HAWTHORNE, NJ - If you peeked inside Rub A Dub Doggie on Thursday, you’d find Jerry Scillia carefully sheering Cooper, a large well-behaved Berne Doodle.
Like many of Hawthorne’s business owners, Jerry’s message to the town is simple. We’re open.
“I’ll be open until they close nonessential businesses,” says Scillia. “I’ll come in for even one dog because I want to keep my customers and my dogs happy.”
As communities and businesses across the country respond to the effects of the coronavirus pandemic by closing down — temporarily or permanently — many Hawthorne business owners are choosing to weather the storm as they find new ways to keep their businesses going.
Hawthorne residents can still grab a meal, fix their vehicles, buy a home, or stop at a convenience store.
During what is typically the busy season for the real estate industry, Celeste Iapichino, a realtor with ERA AJ Cali, says she coaxes potential home buyers and sellers with the new normals.
“We let home buyers know that when you go into someone’s house, we suggest wearing booties and using wipes on the handles,” says Iapichino. “Homeowners are also leaving cabinets and closets open, so the buyer can get a good look around without having to disrupt or touch anything.”
Inside Celtic Corner, the Irish restaurant and pub, owners David McGoldrick and Roy O’Donovan consider new options.
“People are going to get sick of cooking at home,” says McGoldrick. “We’re going to branch out into family meals — four meals in one. For instance, you could get pasta with chicken with salad. You’ll come in and pick up a box of food and feed everybody.”
“We’re going to try to do this to keep our staff working,” says O’Donovan. “We’ll try this for the foreseeable future.”
The new rules for restaurants now limit service to carry out or delivery. Most open restaurants will take orders by phone, walk-up, or online, even if they’ve had to cut hours.
“If you’re hungry, we’re here to serve the town,” says Paul Beaugard of the popular eatery Bogie’s Hoagies. “We’re grateful we can stay open. As long as I can get product to carry on with business, I’ll stay open.”
It’s a similar sentiment echoed by Rei Vazquez, who owns El Gallo, a neighborhood Mexican restaurant.
“If business is a little slow in the morning, I’ll cut off a few hours from lunch to save some cost. I’m not going to lay off,” says Vazquez. “I try to support the town as much as I can. I know everyone is struggling right now, but the human spirit is strong. It’s all about coming together as a community and getting through tough times.”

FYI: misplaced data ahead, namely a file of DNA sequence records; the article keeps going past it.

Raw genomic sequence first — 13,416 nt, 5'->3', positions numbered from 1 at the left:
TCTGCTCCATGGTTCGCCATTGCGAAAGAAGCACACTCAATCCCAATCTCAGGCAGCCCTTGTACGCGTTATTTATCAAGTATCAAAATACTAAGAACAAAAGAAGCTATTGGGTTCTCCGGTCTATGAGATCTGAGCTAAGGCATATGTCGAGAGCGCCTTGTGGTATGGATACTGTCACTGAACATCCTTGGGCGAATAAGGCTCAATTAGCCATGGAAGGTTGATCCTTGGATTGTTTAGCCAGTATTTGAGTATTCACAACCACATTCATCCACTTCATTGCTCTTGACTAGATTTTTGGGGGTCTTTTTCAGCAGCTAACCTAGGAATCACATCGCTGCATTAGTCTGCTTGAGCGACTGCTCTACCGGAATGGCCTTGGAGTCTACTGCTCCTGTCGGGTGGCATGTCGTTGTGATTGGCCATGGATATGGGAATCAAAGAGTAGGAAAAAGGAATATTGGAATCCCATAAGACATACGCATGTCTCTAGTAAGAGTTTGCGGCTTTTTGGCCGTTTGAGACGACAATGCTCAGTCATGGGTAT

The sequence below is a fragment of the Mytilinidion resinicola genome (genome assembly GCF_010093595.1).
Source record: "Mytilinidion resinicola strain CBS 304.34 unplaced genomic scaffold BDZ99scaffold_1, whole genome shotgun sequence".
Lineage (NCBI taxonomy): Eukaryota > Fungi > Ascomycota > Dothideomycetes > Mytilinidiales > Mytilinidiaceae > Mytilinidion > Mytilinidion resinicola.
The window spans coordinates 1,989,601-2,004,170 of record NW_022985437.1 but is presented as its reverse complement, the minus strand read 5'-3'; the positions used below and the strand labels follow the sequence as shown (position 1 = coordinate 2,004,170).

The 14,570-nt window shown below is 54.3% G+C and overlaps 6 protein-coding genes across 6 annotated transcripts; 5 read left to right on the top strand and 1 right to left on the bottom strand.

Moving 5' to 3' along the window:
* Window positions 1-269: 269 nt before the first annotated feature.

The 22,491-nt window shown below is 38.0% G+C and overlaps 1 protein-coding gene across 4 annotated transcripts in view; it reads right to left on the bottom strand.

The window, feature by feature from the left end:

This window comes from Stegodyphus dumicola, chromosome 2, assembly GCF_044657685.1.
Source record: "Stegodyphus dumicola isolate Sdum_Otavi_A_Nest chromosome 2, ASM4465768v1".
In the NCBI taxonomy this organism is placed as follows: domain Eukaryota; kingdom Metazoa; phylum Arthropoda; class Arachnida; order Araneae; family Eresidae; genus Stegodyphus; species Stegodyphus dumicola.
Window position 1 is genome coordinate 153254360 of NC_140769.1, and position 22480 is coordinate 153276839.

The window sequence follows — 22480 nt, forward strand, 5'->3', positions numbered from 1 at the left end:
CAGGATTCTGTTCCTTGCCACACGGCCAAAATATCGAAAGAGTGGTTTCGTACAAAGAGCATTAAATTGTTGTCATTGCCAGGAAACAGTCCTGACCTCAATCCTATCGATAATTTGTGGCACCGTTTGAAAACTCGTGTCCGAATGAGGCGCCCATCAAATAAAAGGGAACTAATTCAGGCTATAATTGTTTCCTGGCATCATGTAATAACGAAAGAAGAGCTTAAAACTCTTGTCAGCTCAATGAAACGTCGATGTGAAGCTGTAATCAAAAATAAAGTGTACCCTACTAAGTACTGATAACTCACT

Around the corner, Jose Rojas sits in the quiet Hawthorne Convenience Store, where he would typically expect a lunch crowd from the local high school. He will also try to keep regular hours. “I’m lucky enough because my wife and I work together,” Rojas says. “I don’t have another person to pay that I have to worry about. But I still have to support the family.”
You can do more than eat in Hawthorne. Carrie Bickford, Hawthorne Chevy finance manager, says they are still open as well.
“We are still open, and thankfully, we aren’t terribly dead,” says Bickford. “People are still coming in and buying cars.”
From buying cars to fixing them or using them to pick up a meal, there are plenty of options still in Hawthorne.
“Come out and patronize the small business owner,” says Don Keiser of Hawthorne Auto Lab, who is considering picking up cars that need repairs. “Come out and get that bagel and coffee. Even though it’s small, it means a lot to the owner. Everyone is panicking to the food store, and the shelves are cleared out, but there’s plenty of food available. Use your small businesses and patronize them if you can.”
Governor Phil Murphy has ordered a number of businesses closed, with restrictions in place for others, by executive order. The governor, health authorities, and Hawthorne Mayor Richard Goldberg strongly advise all residents to practice "social distancing", frequently wash their hands with soap and water, and disinfect surfaces. Social distancing is where individuals maintain at least six feet from others to reduce the chance of contact from coughs and sneezes.
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